At the end of the evening, Fidel and I sat on kitchen chairs. He put leftover brochures in his briefcase and offered me a small pile to keep. He invited me to visit London. He offered to teach me how to deal with the many sorts of problems people might bring to me. He said I could call him any time if I had a question.

Days later, he was assigned to look after Julian Assange, who had arrived at the Ecuadorian Embassy in Knightsbridge looking for asylum, fearing extradition to the United States.


7

Several weeks after Fidel’s visit, owing to a series of interdepartmental mistakes in Quito, the diplomatic pouch containing my letters of appointment was sent to the old consulate address, where my father now lives alone. He did not accept delivery on my behalf, as he felt he did not have the appropriate authority. The pouch was returned to Ecuador.

It finally reached me in September 2012. It contained instructions to deliver my credentials to the Office of Protocol in the Irish Department of Foreign Affairs in St Stephen’s Green. In a flurry of enthusiasm, I rang to make an appointment. I spoke to a man well versed in diplomatic etiquette. Despite his neutral tone, I was embarrassed when he told me that his department had received no prior notice of my appointment and that no one had heard of me. I tried to save face by saying that I was calling to introduce myself. He replied that I was proceeding in an incorrect manner. The nearest embassy with jurisdiction to announce my appointment should make the introduction. It would then be up to the Irish authorities to consider my appointment and extend the invitation to serve in Ireland. There was a courtship that had to unfold. I had breached etiquette and appeared to be trying to crash the party.

I called Fidel. He was busy with Julian Assange. I called Ecuador. My instructions were clear. I was to deliver the papers. There was no Ecuadorian embassy with responsibility for Ireland and no one to introduce me. Already chastened, I dared not make a further call to Foreign Affairs in Dublin. Instead, I called a courier and sent my documents in an envelope addressed to the Office of Protocol. I asked my mother if she could recall what had happened in her case thirty years ago. She told me she had not been introduced; she had walked in off the street, documents in hand. That was the precedent.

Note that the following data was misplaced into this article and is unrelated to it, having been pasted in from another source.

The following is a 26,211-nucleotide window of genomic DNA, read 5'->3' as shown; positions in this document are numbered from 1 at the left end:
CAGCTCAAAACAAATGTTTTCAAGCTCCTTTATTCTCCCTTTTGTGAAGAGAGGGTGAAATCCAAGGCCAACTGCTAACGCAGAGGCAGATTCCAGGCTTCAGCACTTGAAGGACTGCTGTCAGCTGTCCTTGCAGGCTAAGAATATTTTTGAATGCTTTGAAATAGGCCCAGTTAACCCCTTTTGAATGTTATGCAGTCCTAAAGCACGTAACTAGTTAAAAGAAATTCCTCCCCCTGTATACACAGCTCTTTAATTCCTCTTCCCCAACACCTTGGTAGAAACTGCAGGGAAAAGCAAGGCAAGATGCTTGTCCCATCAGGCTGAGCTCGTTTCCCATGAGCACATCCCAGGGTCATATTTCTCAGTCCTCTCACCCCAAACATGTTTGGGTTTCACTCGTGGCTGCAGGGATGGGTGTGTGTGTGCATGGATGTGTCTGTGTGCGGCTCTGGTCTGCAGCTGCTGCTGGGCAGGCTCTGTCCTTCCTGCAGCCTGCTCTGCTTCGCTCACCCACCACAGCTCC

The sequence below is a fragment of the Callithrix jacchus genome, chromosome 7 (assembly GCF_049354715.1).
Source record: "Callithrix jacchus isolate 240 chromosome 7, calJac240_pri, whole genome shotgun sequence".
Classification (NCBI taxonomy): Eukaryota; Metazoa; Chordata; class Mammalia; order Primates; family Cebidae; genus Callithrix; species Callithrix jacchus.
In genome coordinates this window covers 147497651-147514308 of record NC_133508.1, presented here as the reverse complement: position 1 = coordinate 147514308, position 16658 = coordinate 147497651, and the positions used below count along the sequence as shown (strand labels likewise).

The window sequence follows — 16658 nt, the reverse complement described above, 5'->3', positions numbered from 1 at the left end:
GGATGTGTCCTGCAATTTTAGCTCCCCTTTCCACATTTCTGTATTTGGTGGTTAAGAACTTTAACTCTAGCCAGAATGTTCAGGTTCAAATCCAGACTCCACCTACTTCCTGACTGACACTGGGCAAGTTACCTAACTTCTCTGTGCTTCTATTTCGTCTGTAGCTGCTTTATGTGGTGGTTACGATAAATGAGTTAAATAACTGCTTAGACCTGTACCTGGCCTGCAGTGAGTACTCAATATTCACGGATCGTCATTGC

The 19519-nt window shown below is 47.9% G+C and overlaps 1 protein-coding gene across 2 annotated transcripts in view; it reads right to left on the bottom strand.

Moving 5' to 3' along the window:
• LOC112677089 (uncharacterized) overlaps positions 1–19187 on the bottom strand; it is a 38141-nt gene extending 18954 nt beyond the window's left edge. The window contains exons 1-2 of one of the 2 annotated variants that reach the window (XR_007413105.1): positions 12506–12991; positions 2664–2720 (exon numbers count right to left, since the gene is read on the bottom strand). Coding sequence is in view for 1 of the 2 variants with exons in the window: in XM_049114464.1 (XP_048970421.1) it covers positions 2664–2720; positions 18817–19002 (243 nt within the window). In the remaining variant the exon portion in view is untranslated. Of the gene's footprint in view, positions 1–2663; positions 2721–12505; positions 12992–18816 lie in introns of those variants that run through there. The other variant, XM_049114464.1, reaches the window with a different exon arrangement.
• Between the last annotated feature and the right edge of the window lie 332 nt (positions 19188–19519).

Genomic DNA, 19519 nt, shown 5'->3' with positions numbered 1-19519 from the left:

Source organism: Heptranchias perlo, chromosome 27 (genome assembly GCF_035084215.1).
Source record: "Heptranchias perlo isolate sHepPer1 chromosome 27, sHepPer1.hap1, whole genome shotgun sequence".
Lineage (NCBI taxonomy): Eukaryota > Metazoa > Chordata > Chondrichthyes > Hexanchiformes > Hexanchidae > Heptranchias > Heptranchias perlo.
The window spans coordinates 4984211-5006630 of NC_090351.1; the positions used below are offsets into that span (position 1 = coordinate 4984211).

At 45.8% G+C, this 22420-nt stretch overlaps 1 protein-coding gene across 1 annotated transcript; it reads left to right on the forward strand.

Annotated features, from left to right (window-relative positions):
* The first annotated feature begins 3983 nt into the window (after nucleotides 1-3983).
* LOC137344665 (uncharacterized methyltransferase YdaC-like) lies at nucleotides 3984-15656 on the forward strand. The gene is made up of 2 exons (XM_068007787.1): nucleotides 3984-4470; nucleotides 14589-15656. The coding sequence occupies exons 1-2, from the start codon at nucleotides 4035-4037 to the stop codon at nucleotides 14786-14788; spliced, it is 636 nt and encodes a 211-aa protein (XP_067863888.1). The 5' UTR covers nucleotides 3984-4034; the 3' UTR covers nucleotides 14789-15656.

Having heard nothing for a few months in response to the documents I’d sent, I phoned Foreign Affairs. It was confirmed to me that a file had been opened and that they would call me. I have not yet got the call. There is nothing left for me to do but wait.


8

Although my contact details are not on any official diplomatic listing, the forty-odd Ecuadorian citizens living in Ireland know where to find me. I help where I can, but often I disappoint them. I cannot sign a document or affix an official stamp. My title is empty and my signature is impotent.

I couldn’t register the Ecuadorian baby boy who was born in Limerick. And I couldn’t help the middle-aged man who arrived at my doorstep with his two young daughters in matching pastel-pink overcoats. He was in a hurry to fly home in time to bury his mother. He hung his head and a shock of jet-black hair fell into his eyes as he handed me a passport long out of date. Nor could I do more than advise the man from Galway who wanted to move to Vilcabamba, a town known as the Fountain of Youth. People there live beyond a hundred. He had plans to open a guest house.

I refer everyone who comes to me to the embassy in London. Most transactions there require an appearance in person. For many, the impediments to travel are basic: a lack of money or of valid documentation. Some people have to weigh up the risks of waiting for me to be credentialled against the cost of the ticket to London and the overnight stay, or the odds of getting stopped at immigration.

Ecuadorians are accustomed to bureaucratic farce. Still, I apologize on behalf of the state I do not yet formally represent. But the people who have sought my assistance have been stoic and patient. More often that not, it is because they have been in Ireland long enough to have met my mother.